Locals Only: : Lucky Struts

The Kentucky Struts release a marvelous debut with a little help from their friends

Aug 31, 2005 at 2:06 pm
Angie Lipscomb

The Kentucky Struts

There's truth in the phrase "The best luck befalls the hardest workers." Country rockers The Kentucky Struts embody this notion. For all their toil, a great deal of their ongoing good fortune has come down to meeting the right folks at the right time. Meeting each other was, of course, a good start.

Singer/songwriter Todd Lipscomb has been making waves in the Roots scene for years, as a solo act, then fronting the groovier T-Lips & Combs, whose lineup was as diverse as its style. Childhood friends Brian Teismann (guitar) and Adam Pleiman (guitar/keyboards/pedal steel) were anchors, along with bassist Brian Mahan, whose brother Greg met Lipscomb through open mic performances and introduced them.

This core began tracking songs in 2002 with Toby Ellis, at which time the band evolved into a cohesive Americana act. Lipscomb's harmonica and trademark delivery stayed, but the band took a turn toward a more Country sound, akin to what the Heartbreakers might sound like if Tom Petty made no attempt to temper the twang.

"We're starting to learn how to make the stage rumble," Lipscomb says of their rockier moves of late. "That's the direction we're going, and it's exciting."

Last year, as the newly-christened Kentucky Struts were essentially wrapping production on their debut full-length, Pleiman got a job as a Pro Tools assistant with well-known producer (and recent Northern Kentucky transplant) Erwin Musper. Pleiman had hoped to get a good deal on mastering from his new boss, but got much more.

"He listened to the album and loved it," recalls Pleiman, "I said, 'Great, what are the rates?' " Musper countered with an offer to produce the band as part of his new venture, Yea Yea Yeah Productions. The Struts were more than willing to accept a delay in releasing their CD for this opportunity.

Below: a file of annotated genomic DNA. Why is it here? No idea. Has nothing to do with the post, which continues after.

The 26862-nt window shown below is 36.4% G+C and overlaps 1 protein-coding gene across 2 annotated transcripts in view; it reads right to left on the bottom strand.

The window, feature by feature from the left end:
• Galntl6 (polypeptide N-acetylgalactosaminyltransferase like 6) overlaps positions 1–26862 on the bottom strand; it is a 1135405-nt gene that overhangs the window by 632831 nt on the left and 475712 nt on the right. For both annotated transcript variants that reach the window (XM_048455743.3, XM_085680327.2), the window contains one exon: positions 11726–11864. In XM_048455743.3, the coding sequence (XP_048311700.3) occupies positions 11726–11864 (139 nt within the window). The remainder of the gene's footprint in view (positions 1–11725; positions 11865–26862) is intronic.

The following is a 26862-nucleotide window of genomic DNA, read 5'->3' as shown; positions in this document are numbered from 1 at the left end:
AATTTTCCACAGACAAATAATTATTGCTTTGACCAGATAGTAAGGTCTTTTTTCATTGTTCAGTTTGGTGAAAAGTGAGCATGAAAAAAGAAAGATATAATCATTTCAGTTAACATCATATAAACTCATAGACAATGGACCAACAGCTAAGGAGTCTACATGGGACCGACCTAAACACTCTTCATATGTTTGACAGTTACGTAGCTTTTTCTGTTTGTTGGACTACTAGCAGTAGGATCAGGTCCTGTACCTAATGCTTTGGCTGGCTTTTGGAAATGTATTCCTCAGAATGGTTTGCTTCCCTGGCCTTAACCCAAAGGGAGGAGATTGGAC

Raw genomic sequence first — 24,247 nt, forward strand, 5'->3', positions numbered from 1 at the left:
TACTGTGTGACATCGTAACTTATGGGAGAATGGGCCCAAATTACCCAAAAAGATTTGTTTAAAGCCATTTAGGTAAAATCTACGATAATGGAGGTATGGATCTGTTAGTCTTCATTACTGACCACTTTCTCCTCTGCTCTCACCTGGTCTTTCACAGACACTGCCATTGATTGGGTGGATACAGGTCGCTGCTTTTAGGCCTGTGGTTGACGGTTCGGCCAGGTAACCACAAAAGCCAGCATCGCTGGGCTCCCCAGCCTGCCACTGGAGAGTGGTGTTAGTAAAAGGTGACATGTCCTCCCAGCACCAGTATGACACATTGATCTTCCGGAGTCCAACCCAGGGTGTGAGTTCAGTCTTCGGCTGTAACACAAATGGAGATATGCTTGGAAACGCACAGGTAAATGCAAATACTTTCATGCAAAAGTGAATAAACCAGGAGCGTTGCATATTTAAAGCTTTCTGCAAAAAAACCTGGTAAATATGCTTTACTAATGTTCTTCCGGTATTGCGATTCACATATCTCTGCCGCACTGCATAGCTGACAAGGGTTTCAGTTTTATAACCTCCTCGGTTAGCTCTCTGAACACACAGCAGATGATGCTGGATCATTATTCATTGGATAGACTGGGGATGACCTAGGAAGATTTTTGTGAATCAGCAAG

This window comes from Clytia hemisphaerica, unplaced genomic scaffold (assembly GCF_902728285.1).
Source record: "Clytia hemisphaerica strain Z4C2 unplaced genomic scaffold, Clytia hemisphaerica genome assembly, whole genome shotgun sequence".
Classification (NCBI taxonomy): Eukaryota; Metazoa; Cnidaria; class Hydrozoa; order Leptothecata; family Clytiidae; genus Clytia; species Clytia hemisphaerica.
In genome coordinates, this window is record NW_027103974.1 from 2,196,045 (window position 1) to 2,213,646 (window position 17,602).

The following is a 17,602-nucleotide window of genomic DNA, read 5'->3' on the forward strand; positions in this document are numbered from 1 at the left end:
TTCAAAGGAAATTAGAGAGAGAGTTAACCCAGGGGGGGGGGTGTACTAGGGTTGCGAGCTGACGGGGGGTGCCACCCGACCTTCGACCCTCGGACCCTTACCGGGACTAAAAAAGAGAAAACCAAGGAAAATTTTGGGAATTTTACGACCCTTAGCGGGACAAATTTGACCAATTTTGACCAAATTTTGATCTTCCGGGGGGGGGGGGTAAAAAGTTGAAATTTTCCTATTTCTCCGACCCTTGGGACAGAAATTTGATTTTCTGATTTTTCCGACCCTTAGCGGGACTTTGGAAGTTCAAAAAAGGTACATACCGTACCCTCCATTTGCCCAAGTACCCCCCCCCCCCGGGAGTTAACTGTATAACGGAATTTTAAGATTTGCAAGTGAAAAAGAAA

"As a band, we're three times better than we were when we started," says Mahan, "so Erwin helped us play catch up, re-tracking guitars and vocals as necessary."

The songs on their self-titled debut range from the simple acoustic beauty of "Wisdom of the Wise" to the meticulously arranged "For Kisses." Book-ending the Struts' style, both are gems in their own right, and sound fine playing back-to-back. In fact, the continuity of the disc is superb.

Engaging songwriting is also a source of consistency. Most of Lipscomb's subjects hold no mystery, but the life he breathes into them with understated wordplay and raucous vocalizing makes you feel like you're sitting next to him on his porch in Cold Springs as he writes them.

Another stroke of luck came following the departure of drummer Derrick David. While a solid player, his exit opened the door to working with two of Cincinnati's finest, The Ass Ponys' Dave Morrison and former Over The Rhine drummer/current Medic skinsman Brian Kelly. Kelly's textural work behind the kit would provide the catalyst for the band to finally Rock their Folk foundation, but Morrison's greatest contribution would be behind a camera.

As part of the production deal, Musper wanted the band to include a DVD to put faces with the music. Enter Morrison, who has been working in video production for years. The result is an impressive documentary and video for the song "See Ya' Through." Like the Struts, the videos are completely unpretentious but professional. The extra disc also offers the album tracks in DTS and Dolby Digital formats.

With the release of this package, the Struts can confidently take their next step. Lipscomb concedes that while local shows are fun, they'll have to perform regionally to get the word out. "Original music is basically underground here. This city is built around P&G and the Reds and Bengals. People go out to hear their favorite songs and drink a shit-ton of beer, and we don't play 'Brown-Eyed Girl.' "

THE KENTUCKY STRUTS (kystruts.com) host a CD release party Saturday at the Southgate House.